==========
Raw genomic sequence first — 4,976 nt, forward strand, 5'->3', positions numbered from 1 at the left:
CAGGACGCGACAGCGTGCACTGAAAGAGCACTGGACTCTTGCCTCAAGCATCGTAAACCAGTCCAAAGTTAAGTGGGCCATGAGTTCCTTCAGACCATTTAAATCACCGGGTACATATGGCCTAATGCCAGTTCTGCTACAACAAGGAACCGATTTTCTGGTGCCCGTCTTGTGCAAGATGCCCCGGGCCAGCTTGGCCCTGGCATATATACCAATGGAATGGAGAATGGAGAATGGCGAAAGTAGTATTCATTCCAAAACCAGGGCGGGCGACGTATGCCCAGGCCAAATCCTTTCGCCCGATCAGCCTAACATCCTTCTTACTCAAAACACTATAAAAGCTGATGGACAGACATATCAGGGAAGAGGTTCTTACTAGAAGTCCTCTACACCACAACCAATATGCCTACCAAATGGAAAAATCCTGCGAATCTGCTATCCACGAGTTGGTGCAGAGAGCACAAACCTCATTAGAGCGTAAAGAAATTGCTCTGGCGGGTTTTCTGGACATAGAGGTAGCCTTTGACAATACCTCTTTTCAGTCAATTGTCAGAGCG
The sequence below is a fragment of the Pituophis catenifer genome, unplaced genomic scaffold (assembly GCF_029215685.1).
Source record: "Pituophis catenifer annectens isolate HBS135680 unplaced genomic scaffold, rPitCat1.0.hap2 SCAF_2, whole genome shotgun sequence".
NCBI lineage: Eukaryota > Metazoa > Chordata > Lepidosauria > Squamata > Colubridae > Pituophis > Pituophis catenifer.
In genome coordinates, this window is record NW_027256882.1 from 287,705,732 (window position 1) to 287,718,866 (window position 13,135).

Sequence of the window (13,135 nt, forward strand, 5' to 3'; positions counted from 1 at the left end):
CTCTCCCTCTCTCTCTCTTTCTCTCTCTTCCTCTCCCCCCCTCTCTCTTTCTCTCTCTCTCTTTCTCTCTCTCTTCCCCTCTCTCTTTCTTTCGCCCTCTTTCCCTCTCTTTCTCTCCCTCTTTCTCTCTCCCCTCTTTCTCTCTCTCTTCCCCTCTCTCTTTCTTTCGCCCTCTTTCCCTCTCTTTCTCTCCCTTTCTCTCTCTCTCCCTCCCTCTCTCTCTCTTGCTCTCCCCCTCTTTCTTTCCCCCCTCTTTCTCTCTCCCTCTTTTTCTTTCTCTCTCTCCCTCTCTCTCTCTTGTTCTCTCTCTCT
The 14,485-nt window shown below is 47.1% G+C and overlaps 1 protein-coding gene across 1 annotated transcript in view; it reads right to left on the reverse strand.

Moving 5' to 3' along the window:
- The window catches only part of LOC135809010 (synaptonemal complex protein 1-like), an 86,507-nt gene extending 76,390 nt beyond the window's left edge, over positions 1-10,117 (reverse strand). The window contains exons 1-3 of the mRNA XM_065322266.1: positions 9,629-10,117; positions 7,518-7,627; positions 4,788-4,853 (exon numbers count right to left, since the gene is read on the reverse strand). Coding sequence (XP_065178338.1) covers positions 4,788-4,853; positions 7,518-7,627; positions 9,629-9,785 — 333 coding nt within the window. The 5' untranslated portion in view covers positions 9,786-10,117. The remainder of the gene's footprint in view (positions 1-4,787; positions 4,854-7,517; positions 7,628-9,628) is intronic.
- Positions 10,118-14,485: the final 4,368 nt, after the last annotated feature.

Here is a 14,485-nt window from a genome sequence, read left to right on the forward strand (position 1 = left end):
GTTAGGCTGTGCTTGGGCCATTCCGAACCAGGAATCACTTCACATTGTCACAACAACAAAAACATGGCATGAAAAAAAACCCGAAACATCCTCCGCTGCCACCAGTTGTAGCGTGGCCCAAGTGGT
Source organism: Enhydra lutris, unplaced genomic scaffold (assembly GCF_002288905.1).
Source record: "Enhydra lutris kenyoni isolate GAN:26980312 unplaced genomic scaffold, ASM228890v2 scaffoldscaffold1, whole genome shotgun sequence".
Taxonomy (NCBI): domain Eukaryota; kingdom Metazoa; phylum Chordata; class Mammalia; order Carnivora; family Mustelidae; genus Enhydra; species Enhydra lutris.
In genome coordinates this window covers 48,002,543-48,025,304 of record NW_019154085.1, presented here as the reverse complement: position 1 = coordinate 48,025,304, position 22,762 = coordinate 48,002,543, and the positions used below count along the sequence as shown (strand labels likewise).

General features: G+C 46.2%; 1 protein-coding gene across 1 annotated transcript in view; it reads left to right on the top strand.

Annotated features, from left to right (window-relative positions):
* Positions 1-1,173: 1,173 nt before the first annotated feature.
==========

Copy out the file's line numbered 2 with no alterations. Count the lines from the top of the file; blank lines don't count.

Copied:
CAGGACGCGACAGCGTGCACTGAAAGAGCACTGGACTCTTGCCTCAAGCATCGTAAACCAGTCCAAAGTTAAGTGGGCCATGAGTTCCTTCAGACCATTTAAATCACCGGGTACATATGGCCTAATGCCAGTTCTGCTACAACAAGGAACCGATTTTCTGGTGCCCGTCTTGTGCAAGATGCCCCGGGCCAGCTTGGCCCTGGCATATATACCAATGGAATGGAGAATGGAGAATGGCGAAAGTAGTATTCATTCCAAAACCAGGGCGGGCGACGTATGCCCAGGCCAAATCCTTTCGCCCGATCAGCCTAACATCCTTCTTACTCAAAACACTATAAAAGCTGATGGACAGACATATCAGGGAAGAGGTTCTTACTAGAAGTCCTCTACACCACAACCAATATGCCTACCAAATGGAAAAATCCTGCGAATCTGCTATCCACGAGTTGGTGCAGAGAGCACAAACCTCATTAGAGCGTAAAGAAATTGCTCTGGCGGGTTTTCTGGACATAGAGGTAGCCTTTGACAATACCTCTTTTCAGTCAATTGTCAGAGCG